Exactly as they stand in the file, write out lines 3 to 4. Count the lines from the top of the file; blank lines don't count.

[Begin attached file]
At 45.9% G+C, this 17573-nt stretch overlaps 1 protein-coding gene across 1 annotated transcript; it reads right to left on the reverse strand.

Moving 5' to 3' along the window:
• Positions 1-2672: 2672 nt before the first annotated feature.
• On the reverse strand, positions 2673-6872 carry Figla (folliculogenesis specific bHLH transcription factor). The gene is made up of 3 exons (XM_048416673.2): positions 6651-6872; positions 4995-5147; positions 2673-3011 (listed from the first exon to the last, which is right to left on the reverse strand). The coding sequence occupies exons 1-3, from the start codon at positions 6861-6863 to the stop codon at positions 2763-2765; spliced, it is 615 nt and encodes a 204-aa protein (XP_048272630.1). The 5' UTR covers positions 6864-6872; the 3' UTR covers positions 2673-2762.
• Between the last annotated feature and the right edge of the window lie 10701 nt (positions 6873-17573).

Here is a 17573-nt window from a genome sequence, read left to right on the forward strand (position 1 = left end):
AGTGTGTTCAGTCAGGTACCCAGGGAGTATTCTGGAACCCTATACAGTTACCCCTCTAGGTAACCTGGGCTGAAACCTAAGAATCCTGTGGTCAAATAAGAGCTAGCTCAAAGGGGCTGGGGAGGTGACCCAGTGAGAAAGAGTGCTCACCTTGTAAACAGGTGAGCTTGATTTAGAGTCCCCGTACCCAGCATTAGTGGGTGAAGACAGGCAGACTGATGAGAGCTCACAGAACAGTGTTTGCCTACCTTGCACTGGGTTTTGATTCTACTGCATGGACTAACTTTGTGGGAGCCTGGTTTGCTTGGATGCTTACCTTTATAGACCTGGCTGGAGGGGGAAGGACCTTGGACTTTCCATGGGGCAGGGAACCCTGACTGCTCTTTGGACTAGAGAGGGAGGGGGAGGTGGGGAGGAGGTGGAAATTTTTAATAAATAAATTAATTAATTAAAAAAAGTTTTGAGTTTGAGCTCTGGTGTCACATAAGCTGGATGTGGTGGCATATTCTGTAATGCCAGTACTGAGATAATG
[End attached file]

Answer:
• Positions 1-2672: 2672 nt before the first annotated feature.
• On the reverse strand, positions 2673-6872 carry Figla (folliculogenesis specific bHLH transcription factor). The gene is made up of 3 exons (XM_048416673.2): positions 6651-6872; positions 4995-5147; positions 2673-3011 (listed from the first exon to the last, which is right to left on the reverse strand). The coding sequence occupies exons 1-3, from the start codon at positions 6861-6863 to the stop codon at positions 2763-2765; spliced, it is 615 nt and encodes a 204-aa protein (XP_048272630.1). The 5' UTR covers positions 6864-6872; the 3' UTR covers positions 2673-2762.